There are a number of new contenders in this field since the last A4 Avant was launched. The A4's key rival is the BMW 3-series Touring, but Mercedes-Benz now has a new C-class estate, Alfa Romeo introduced its 156 Sportwagon last year and MG Rover now has the75 Tourer, with the sporty MG ZT-T to follow.
The Lexus SportCross will also join the fray at the top end of the sector this autumn, while there is also likely to be an estate version of the Jaguar X-type in the future. Fleet customers will be on the lookout for strong residual values, low running costs and low emissions.
Although most analysts will not yet have set firm residual value predictions for the new A4 Avant, early indications show it should be up with the BMW 3-series Touring and Mercedes-Benz C-class. Like all Audis, the A4 Avant has variable servicing with the possibility of covering up to 19,000 miles before any maintenance work is needed.
And with a staggering range of engines and transmissions, any fleet operator will be able to find a low-emission variant to suit individual drivers' company car tax budgets. The A4 offers four petrol engines ranging from 102 to 220bhp and three diesel engine options ranging from 130 to 180bhp.
Most front-wheel drive models will have a choice of five-speed manual or company car tax-friendly Multitronic CVT automatic transmissions, which have no significant fuel consumption or emissions penalties over the manual gearboxes.
However, the 3.0 quattro automatic will be five-speed Tiptronic with sequential manual shifts. Diesels will also have the option of six-speed manual transmissions.At launch in October the range will reflect the saloon - except the new 1.6 version which will be added next year. However, front-wheel drive versions of the 3.0 A4 Avant will be on sale in the rest of Europe, using the Multitronic CVT transmission.
I'm sure Audi's marketing team know their stuff, but there must be an opportunity for a 3.0-litre automatic version in the UK without four-wheel drive, especially in the light of next year's BIK tax changes. At 236g/km, it would fall into the same tax band as the equivalent BMW and easily beats the Mercedes C320 estate on 271g/km.
Audi expects to sell 7,000 A4 Avants in the UK next year, with more than 80% bought with corporate cash. This compares favourably with the BMW 3-series, which sold 4,582 in the UK in 2000. Although the 3-series still carries an aspirational badge, it seems like the A4 Avant is the favourite premium upper-medium estate. And with personal taxation issues becoming crucial in the light of next year's emissions-based regime, the Audi A4 Avant range is more likely to offer a company car driver a tax-friendly option.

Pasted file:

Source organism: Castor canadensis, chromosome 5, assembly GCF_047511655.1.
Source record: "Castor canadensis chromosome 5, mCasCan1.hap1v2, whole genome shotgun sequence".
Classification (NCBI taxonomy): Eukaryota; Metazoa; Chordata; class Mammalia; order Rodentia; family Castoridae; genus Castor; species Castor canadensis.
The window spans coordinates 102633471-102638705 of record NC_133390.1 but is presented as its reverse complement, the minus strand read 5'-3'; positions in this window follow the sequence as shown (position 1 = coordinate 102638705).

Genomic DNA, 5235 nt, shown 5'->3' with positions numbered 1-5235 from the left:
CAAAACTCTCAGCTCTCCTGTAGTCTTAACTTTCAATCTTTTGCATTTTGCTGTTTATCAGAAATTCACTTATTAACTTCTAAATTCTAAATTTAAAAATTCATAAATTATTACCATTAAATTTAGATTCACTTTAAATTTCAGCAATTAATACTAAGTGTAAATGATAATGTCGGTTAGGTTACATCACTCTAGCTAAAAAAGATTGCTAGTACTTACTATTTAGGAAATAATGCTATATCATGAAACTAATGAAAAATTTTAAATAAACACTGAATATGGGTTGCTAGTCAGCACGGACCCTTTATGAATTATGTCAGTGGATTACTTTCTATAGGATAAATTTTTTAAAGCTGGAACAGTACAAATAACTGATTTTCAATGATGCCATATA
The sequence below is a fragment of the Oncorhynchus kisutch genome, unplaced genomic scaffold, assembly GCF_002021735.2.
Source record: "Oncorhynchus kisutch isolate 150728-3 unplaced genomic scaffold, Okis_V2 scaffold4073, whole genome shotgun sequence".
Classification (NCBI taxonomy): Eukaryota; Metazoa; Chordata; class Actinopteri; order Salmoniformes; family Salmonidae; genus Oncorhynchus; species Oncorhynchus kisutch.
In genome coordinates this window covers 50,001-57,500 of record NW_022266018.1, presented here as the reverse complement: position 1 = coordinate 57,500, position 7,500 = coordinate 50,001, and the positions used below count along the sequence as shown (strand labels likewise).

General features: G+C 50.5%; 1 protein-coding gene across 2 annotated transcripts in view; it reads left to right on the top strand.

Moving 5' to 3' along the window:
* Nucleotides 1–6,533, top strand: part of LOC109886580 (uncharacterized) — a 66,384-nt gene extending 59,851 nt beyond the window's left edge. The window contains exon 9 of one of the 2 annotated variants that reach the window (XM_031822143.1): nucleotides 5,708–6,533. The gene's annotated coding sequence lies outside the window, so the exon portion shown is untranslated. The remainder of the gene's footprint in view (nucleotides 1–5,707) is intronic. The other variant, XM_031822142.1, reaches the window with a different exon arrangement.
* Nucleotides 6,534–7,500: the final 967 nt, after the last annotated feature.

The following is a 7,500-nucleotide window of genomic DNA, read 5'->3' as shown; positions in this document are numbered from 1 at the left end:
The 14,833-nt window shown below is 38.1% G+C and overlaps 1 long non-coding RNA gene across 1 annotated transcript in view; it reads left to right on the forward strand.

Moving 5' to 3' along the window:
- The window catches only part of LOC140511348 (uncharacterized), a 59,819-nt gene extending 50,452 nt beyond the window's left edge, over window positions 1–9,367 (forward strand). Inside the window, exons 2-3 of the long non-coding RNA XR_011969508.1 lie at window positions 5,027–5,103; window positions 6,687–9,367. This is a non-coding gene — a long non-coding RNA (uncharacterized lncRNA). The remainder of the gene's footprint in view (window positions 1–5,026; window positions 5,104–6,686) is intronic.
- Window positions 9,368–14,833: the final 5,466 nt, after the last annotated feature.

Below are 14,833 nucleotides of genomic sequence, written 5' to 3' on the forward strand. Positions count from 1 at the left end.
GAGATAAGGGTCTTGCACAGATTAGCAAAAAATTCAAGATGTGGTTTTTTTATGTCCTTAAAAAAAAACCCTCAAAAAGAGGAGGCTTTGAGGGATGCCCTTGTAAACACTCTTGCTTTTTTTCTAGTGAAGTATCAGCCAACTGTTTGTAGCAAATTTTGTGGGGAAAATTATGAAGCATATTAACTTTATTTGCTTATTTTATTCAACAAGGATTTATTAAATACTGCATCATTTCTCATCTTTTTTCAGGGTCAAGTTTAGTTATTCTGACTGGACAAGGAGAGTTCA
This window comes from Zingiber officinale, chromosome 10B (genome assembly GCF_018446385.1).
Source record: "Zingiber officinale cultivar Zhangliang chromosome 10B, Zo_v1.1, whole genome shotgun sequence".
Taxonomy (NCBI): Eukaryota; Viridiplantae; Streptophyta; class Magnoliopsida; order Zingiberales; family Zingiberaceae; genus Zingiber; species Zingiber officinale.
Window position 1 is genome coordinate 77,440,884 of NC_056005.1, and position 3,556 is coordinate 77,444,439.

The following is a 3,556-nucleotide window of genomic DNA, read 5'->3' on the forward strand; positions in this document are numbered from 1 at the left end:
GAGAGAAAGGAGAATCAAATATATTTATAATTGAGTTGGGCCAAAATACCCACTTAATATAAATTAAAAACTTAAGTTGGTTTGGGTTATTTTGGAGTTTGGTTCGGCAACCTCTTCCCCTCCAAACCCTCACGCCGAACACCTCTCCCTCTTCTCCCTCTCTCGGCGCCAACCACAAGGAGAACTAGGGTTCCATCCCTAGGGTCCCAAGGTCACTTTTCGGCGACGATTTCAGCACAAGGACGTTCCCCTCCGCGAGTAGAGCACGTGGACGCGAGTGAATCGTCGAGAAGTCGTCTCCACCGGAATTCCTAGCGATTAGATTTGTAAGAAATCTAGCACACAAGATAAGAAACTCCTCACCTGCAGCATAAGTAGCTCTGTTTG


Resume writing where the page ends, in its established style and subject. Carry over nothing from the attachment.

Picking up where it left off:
With an unrivalled range of diesels and the option of a good automatic transmission which won't send your tax bill through the roof, the success of the A4 Avant in the corporate sector is set to continue. Add to this the fact that Audi will begin offering Euro IV diesels from May 2002, which will eliminate the 3% supplement on company car tax then the Avant will be hard to beat.
Audi has scored again by creating an understated and desirable estate. The clean lines of the saloon have been translated to the two-box variant, and has given the Avant a dynamic look with its rising waistline at the rear and slightly tapering roofline. Match this to a set of smart alloy wheels and few estates would look more attractive.
The interior space gains from the saloon are carried over to the Avant, with slightly more rear leg and shoulder room, while the quality of the fixtures and fittings are second to none.
The previous Avant suffered when comparing luggage space with the seats up. In fact the old car, with 388-litres of space, was behind the 3-series Touring (436- litres), Mercedes-Benz C-class estate (470 litres) and the Rover 75 Tourer (400 litres). The new Avant luggage space places it towards the top of the class, with 440 litres seats up, and it also benefits from a full metre's width.
So the new Avant is not just a 'lifestyle' wagon, and will do the job of load-carrier when required. I drove three examples of the car - the 3.0-litre quattro, the 2.5 TDI quattro and the 2.0-litre. The 3.0-litre took us on the first stint - 150km from Berlin Tegel Airport to our halt for the evening.
Fitted with the five-speed Tiptronic gearbox, the A4 started as a lazy companion reluctant to change down, instead gradually increasing speed through the torque.
A few kilometres later and proceedings livened up after some autobahn action. Going for gaps in the traffic the car proved keener to slip down a few cogs and the V6 engine sounded musical and refined at high revs. Later a virtually clear section of road saw the car reach an indicated 240km/h (149mph).
The 2.5 TDI with 180bhp is one of the most impressive cars on sale. With strong economy and effortless torque, the car would be the pick of the range. However, the weight of the four-wheel drive system takes its toll on emissions and fuel consumption, so the 155bhp version with front-wheel drive might be a cheaper bet.
The return leg to the airport was completed in the 2.0- litre - the entry-level car until the 1.6 arrives. Despite its humble place, the refined yet husky-voiced 2.0 seemed happy to hold a steady 210km/h (130mph) on the autobahn.